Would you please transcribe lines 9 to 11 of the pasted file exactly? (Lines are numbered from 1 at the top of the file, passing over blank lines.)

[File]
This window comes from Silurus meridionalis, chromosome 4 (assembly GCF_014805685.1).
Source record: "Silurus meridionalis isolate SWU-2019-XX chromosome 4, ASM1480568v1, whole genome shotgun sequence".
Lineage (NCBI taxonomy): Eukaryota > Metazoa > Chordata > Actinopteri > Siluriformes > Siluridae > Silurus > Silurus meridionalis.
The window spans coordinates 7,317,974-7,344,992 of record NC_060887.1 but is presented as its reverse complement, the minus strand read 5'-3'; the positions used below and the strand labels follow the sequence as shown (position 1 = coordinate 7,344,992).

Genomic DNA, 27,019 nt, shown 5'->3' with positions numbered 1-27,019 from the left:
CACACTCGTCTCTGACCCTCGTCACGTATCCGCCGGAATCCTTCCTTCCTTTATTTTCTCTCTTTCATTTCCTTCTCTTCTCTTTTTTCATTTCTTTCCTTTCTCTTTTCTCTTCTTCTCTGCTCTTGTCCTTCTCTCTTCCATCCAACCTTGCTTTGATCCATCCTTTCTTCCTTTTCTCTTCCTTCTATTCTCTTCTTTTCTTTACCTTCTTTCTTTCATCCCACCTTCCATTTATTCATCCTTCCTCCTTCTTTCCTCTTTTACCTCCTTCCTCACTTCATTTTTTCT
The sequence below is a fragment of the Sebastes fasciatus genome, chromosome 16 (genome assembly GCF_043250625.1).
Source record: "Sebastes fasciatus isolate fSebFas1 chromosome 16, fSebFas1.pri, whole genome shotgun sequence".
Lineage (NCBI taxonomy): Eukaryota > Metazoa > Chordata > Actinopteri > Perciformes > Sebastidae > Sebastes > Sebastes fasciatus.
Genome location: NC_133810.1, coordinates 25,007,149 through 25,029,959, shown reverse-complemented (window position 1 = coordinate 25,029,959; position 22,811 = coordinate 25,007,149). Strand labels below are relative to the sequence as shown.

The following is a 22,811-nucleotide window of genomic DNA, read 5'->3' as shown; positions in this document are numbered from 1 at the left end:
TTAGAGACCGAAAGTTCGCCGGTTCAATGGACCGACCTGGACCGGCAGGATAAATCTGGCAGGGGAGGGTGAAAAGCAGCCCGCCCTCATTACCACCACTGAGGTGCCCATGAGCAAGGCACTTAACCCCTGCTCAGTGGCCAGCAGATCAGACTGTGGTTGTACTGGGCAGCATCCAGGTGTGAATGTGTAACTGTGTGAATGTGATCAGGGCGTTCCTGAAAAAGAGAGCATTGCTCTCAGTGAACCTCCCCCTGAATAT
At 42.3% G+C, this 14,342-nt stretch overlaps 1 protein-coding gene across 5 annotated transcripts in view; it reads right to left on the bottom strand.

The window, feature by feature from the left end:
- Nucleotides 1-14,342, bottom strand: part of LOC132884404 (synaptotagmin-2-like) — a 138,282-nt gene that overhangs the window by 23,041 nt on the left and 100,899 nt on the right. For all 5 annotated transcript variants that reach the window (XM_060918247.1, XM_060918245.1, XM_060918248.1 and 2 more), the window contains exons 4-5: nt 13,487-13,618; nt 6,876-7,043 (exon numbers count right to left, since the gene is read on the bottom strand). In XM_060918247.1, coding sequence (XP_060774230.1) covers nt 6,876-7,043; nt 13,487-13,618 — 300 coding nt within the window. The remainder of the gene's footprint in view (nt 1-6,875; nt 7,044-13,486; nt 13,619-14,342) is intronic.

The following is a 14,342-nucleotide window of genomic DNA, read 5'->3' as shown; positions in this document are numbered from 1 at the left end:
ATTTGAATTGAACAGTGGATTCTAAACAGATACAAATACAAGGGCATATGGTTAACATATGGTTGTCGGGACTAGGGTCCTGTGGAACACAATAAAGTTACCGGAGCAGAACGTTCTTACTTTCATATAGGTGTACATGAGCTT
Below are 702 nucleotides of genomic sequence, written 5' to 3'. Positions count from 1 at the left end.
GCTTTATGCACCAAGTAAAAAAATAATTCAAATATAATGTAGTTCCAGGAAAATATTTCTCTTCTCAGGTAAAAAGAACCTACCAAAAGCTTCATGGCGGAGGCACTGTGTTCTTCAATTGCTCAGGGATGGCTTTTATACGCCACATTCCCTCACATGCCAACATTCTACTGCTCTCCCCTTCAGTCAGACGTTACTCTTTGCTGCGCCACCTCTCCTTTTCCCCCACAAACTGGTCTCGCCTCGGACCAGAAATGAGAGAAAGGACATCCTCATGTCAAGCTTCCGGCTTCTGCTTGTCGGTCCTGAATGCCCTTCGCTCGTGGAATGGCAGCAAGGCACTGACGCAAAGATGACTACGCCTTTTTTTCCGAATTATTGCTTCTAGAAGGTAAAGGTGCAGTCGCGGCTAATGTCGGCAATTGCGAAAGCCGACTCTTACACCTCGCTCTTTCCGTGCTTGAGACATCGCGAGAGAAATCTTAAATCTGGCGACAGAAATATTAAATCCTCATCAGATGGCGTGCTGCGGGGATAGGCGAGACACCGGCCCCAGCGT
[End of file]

Lineage (NCBI taxonomy): Eukaryota > Metazoa > Chordata > Actinopteri > Perciformes > Sebastidae > Sebastes > Sebastes fasciatus.
Genome location: NC_133810.1, coordinates 25,007,149 through 25,029,959, shown reverse-complemented (window position 1 = coordinate 25,029,959; position 22,811 = coordinate 25,007,149). Strand labels below are relative to the sequence as shown.

The following is a 22,811-nucleotide window of genomic DNA, read 5'->3' as shown; positions in this document are numbered from 1 at the left end: